CyWee Group Ltd. (“CyWee”) has been bouncing between the Federal Circuit and Patent Trial and Appeal Board (“Board”) with its administrative challenges after two inter partes review (“IPR”) proceedings invalidated the claims of its patents. Now, the Federal Circuit has resolved CyWee’s remaining procedural challenges, affirming the Board’s decisions in CyWee Grp. Ltd., v. Google LLC, 59 F.4th 1263 (Fed. Cir. 2023).
For some context, a bit of information about the procedural history of the two IPRs at issue may be helpful. Google LLC (“Google”) challenged CyWee’s patents in two IPRs in 2018. CyWee filed a preliminary patent owner response in each proceeding and the Board instituted each IPR within three months of the preliminary responses. Because other parties joined the IPRs after institution, the Board extended its typical 12 month deadline for a final written decision to 13 months. The Board issued its final written decision determining all challenged claims as unpatentable for obviousness within the new deadline.
CyWee appealed the decisions, challenging the constitutionality of the administrative patent judges under the Appointments Clause. The Federal Circuit had addressed this in its then-binding precedential Arthrex decision and rejected CyWee’s arguments. Shortly after the decision, the Supreme Court issued its Arthrex decision, United States v. Arthrex, Inc., 210 L. Ed. 2d 268 (June 21, 2021), which would allow the Acting Director of the patent office to decide whether to rehear any of the cases.
CyWee requested rehearing of the IPR decisions by the Director. The request for rehearing was referred to the Commissioner for Patents, who denied rehearing and ordered the Board’s decisions as the final decisions of the agency.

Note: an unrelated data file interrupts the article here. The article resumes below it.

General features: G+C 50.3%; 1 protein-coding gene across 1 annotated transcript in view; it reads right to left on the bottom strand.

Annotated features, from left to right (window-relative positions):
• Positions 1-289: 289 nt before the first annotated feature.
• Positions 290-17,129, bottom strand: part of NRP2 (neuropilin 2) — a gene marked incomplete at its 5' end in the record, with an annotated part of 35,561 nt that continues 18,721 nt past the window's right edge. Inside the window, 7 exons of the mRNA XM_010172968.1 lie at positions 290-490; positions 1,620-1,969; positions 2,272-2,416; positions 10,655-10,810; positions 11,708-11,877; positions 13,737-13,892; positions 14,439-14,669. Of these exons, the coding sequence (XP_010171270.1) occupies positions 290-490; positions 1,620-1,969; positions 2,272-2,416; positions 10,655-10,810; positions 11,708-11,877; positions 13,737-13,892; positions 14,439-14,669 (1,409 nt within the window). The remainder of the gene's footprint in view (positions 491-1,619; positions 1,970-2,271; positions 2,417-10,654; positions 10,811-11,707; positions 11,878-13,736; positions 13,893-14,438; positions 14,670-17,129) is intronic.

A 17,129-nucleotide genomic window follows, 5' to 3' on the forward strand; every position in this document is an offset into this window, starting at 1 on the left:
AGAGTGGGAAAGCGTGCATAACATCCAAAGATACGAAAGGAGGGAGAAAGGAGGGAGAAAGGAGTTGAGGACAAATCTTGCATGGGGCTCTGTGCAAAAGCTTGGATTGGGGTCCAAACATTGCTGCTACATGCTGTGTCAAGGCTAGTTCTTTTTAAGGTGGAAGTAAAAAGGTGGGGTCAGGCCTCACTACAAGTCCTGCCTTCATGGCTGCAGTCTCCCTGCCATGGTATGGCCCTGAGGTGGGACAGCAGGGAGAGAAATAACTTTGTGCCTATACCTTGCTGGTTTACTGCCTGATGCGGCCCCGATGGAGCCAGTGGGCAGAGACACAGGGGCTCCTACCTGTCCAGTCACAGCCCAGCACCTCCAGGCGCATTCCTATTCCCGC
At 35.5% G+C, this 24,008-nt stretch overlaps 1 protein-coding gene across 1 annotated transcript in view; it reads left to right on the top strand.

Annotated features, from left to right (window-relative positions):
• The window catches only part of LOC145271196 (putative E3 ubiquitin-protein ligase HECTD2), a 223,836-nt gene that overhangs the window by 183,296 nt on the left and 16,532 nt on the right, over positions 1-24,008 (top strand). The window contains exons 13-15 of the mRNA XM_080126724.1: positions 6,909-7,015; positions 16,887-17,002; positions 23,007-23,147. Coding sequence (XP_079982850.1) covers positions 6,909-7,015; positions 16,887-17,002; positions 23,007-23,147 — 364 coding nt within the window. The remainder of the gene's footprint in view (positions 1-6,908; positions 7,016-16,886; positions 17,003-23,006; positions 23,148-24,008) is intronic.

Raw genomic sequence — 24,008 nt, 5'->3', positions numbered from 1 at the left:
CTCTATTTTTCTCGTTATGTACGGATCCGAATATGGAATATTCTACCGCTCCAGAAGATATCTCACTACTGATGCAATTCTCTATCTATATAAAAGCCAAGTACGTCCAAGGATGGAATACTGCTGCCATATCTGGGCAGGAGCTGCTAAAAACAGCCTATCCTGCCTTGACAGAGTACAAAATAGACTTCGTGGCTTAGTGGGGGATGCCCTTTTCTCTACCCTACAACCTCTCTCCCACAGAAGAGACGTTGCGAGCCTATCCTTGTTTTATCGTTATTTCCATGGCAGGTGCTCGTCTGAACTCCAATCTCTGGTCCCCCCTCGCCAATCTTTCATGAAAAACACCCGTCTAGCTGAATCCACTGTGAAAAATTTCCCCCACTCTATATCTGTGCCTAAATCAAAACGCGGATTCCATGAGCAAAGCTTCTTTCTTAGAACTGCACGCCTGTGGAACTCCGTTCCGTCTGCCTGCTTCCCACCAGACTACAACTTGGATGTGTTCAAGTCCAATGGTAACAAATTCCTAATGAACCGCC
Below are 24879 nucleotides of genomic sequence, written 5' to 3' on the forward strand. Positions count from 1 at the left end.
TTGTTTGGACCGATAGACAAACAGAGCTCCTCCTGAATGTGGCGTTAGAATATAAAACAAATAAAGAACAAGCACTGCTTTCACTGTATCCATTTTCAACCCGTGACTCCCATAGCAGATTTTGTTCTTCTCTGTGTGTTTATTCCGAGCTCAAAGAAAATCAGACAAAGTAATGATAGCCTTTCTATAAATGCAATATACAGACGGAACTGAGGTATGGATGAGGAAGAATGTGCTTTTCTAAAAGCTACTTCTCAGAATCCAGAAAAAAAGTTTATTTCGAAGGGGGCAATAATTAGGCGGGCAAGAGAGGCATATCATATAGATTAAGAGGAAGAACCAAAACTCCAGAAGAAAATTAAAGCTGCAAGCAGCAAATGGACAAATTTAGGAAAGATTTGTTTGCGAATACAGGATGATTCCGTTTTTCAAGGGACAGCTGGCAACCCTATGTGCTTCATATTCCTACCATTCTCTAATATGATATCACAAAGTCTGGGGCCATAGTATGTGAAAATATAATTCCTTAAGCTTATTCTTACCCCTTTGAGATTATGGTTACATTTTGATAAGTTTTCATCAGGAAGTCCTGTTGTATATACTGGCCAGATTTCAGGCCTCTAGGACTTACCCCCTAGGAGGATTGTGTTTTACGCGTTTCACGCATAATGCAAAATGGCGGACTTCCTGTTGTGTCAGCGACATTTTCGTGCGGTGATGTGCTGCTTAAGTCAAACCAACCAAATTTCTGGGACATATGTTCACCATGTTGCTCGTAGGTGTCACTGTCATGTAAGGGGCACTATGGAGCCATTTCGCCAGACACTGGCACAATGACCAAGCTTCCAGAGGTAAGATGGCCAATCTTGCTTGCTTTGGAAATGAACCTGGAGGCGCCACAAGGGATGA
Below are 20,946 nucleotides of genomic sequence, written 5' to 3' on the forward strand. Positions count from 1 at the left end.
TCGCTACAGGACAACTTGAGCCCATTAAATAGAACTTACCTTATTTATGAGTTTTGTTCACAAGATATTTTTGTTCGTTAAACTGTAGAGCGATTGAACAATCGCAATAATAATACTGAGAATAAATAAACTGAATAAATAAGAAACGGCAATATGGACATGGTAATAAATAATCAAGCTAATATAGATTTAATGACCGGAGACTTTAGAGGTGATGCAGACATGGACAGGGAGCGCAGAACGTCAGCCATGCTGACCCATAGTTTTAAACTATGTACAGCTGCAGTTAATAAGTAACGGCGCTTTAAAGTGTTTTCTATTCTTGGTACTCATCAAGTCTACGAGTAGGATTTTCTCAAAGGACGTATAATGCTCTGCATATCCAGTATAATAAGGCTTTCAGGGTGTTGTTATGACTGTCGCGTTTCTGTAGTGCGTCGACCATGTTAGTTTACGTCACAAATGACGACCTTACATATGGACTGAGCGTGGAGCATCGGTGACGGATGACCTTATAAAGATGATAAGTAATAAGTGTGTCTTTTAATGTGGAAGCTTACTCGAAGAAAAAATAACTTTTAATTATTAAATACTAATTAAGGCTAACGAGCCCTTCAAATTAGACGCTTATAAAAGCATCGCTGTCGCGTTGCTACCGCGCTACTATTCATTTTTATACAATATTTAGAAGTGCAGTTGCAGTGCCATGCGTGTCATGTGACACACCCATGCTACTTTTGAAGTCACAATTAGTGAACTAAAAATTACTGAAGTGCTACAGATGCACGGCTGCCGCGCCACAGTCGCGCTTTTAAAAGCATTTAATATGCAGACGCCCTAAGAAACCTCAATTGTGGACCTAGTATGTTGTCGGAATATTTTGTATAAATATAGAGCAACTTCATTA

Again, CyWee appealed the decisions, raising additional procedural problems with the Director’s review of the decisions. The Federal Circuit rejected all of the additional challenges, foreclosing future avenues parties unsatisfied with IPR results may pursue.
First, the court rejected all of CyWee’s constitutional arguments that the Commissioner had authority to perform the review and the Appointments Clause challenges regarding the institution decisions. The Federal Circuit found that its prior decisions in Arthrex, Inc. v. Smith & Nephew, Inc., 35 F.4th 1328 (Fed. Cir. 2022) and In re Palo Alto Networks, Inc., 44 F.4th 1369 (Fed. Cir. 2022) compelled such a result.
A second set of challenges were directed to the timeliness of the institution decisions and final written decisions. According to CyWee, making the institution decisions and final written decisions within the statutory time limits was insufficient. CyWee argued that the Director must have the opportunity to review the Board’s decisions and must make such review within the statutory deadlines. The Federal Circuit found these arguments to be meritless. The statutes state when an institution must be made and when a final written decision must be issued. Here, the Director permissibly delegated that authority to the Board and the Board met those requirements. Nothing in the statutes or associated rules and regulations require the Director’s review of those decisions to be within the same time period, it can be later. As the delegating official, the Director maintains the power to review the decisions of the delegee.
After Arthrex, it appears that the realm of administrative and constitutional challenges to IPR decisions is continuing to shrink, which may ultimately bring more certainty to the framework underlying the IPR proceedings.